Winning an election may be the least of biggest party’s concerns
Until late 2013, Pheu Thai Party had been strongly convinced that it would comfortably hold on to power in the years that followed because everything was going its way. The return from five-year political ban of more than 100 politicians boosted its alliance with smaller parties. Key financial bills were sailing through Parliament. The Democrats were
having many serious problems, including a leadership issue.
Then the amnesty bill happened and the rest is history. If the city governor’s election earlier that year
suggested Thailand’s biggest party was losing the capital to its key rival, massive street protests in the wake of what was alleged to be an abuse of power for the sake of individuals associated with the party confirmed the Bangkok theory. All of a sudden, Pheu Thai was out of power. Completely gone were the days when it could just sit on the fence watching how the Democrats could reform themselves. In fact, it’s all a struggle for survival for Pheu Thai now.
The party has always deemed the middle-class uprising against it a
pro-Democrat conspiracy. That may be a mistake as big as the Democrats’ assumption that Thaksin Shinawatra’s political party only bought its way to power. Mass protests in Bangkok were by no means a show of support for the opposition camp, which was always snubbed by city
voters itself, but a genuine demonstration of discontent with how Pheu Thai implemented its policies and exercised its mandate. Unless Pheu Thai realises exactly why the rallies happened, it faces a very long, rough road ahead.
Why is it important that Pheu Thai review itself? The party can come back to power, and that is why. With a new election looming, Pheu Thai has many questions to ponder and it should not head into the race with the same-old attitude. Pheu Thai can be forgiven for always blaming “external factors”. But looking back, there were actually things that threatened the party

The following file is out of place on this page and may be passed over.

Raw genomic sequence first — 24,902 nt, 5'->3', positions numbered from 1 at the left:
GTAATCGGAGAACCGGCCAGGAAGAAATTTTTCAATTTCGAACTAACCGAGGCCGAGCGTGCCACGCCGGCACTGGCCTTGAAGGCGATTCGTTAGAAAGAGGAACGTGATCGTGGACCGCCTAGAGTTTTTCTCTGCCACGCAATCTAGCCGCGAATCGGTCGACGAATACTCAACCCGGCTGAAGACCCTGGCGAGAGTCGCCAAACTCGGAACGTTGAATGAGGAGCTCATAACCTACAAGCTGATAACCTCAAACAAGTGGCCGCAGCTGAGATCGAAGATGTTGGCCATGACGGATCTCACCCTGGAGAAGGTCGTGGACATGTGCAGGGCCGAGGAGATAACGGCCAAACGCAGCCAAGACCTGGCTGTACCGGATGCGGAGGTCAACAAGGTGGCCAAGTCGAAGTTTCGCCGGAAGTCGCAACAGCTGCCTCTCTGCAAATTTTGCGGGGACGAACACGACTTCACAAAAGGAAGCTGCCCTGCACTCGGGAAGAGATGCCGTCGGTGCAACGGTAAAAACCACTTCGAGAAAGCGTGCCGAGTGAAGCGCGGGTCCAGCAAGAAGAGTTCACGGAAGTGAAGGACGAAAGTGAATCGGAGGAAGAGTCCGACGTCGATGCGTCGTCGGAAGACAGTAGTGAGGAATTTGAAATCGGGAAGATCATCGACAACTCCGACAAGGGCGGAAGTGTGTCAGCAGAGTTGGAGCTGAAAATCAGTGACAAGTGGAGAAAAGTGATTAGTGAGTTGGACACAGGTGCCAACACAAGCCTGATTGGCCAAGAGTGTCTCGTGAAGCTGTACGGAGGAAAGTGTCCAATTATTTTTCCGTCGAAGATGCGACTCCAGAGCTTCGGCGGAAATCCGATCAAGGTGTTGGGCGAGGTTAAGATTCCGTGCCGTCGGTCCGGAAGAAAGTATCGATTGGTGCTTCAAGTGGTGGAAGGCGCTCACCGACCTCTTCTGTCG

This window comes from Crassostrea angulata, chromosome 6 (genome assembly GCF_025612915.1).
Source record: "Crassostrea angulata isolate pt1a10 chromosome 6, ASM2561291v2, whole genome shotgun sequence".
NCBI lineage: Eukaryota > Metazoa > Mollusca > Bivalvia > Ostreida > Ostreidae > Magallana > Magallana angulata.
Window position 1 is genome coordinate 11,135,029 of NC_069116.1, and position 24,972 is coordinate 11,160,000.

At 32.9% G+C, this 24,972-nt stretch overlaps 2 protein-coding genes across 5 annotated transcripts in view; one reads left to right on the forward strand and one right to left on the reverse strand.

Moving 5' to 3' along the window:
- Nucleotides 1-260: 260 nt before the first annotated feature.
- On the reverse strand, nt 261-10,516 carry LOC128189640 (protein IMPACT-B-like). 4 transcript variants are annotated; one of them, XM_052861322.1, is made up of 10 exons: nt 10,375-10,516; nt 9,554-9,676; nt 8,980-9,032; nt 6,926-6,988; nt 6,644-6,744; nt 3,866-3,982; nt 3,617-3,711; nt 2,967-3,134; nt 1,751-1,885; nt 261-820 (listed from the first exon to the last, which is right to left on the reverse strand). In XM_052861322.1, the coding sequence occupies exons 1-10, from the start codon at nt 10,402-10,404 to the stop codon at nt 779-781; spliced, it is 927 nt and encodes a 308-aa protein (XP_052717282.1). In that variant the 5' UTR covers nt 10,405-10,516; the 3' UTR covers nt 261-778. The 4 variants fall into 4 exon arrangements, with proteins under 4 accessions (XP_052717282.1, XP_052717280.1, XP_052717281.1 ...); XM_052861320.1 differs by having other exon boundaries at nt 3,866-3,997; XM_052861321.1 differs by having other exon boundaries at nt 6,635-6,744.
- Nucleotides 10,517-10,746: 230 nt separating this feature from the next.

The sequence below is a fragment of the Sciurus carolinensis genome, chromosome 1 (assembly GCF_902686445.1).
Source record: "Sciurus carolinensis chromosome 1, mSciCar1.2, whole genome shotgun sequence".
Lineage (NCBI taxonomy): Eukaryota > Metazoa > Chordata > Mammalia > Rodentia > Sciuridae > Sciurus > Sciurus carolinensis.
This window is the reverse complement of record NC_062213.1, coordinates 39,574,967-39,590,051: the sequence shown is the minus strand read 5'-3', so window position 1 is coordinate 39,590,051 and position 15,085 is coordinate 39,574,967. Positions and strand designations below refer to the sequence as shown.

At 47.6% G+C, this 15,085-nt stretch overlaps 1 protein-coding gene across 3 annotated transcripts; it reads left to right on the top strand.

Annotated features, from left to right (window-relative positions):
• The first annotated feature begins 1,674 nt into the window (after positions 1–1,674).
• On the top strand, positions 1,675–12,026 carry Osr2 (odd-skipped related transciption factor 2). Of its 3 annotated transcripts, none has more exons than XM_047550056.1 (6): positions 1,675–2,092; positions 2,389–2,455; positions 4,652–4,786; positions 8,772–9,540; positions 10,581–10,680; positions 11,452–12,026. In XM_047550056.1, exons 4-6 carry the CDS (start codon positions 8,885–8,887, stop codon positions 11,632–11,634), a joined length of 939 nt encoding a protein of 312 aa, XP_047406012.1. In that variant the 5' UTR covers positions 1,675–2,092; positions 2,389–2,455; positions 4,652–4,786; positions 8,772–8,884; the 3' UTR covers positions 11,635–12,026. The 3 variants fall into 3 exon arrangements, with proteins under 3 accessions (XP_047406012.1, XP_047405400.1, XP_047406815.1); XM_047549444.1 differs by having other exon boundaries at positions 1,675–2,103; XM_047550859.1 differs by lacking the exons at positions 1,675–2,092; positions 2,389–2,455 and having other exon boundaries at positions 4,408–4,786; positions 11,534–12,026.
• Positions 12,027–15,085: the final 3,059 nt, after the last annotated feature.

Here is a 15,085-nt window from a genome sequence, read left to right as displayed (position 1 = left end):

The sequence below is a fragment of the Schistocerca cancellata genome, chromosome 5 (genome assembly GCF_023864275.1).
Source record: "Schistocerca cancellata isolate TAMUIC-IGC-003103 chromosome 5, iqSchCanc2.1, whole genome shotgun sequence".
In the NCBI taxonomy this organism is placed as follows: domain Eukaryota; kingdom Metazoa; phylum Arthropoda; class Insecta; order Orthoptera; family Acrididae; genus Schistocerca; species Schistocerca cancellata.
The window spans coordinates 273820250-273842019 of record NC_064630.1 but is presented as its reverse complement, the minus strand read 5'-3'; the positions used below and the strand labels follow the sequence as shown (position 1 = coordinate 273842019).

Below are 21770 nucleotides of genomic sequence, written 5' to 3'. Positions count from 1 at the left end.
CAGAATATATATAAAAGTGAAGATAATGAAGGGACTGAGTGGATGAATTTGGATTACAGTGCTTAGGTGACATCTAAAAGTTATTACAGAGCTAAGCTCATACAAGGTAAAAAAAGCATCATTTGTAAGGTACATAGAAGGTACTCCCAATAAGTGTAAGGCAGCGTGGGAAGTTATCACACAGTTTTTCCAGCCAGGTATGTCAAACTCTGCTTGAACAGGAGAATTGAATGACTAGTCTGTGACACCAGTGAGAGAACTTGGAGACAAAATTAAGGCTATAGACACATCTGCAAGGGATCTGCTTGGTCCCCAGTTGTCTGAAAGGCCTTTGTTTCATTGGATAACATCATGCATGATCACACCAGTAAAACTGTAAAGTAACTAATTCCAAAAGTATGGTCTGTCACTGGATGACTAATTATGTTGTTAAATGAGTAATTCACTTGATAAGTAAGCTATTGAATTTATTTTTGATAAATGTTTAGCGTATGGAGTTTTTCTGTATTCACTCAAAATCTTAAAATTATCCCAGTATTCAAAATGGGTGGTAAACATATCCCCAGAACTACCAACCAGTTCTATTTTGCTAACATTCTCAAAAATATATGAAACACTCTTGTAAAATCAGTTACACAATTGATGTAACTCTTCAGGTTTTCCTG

Why did it have to launch the
“blanket amnesty” when the nation would have been just fine without it? Did the government really need to
borrow Bt2 trillion outside the normal budgetary channels to fund a mass transit revamp? Did Pheu Thai
sincerely believe that international business deals should be shielded from parliamentary scrutiny?
These are just a few issues that sparked fears it was acting for the best interests of individuals, and not the country. To distance Pheu Thai from Thaksin is something that may be next to impossible, most analysts say. But the party must have learned some
lessons recently. Pheu Thai can still project itself as “the party for the Thai poor”, but there are ways to do that without causing divisiveness.
How it can be done is up to the party’s strategists to work out, as even the most hawkish among them must have been tired of going round and round in a vicious circle.
Just as the Democrats have to prove they can constructively represent the grassroots, Pheu Thai must show its middle-class doubters that its policies were sincere attempts to “lift the nation” and not parts of a
hidden agenda. And while it is hard to swallow the bitterness following the 2014 coup, Pheu Thai must do that, for its own good.
Understandably, the party has been pinning hope on new elections. Yet the time has come for it to start accepting that election victories are not the answer to every question. The party may as well start accepting that it is part of the problem, too. Unless that happens, a “return to power” might lead to something called “Square One”.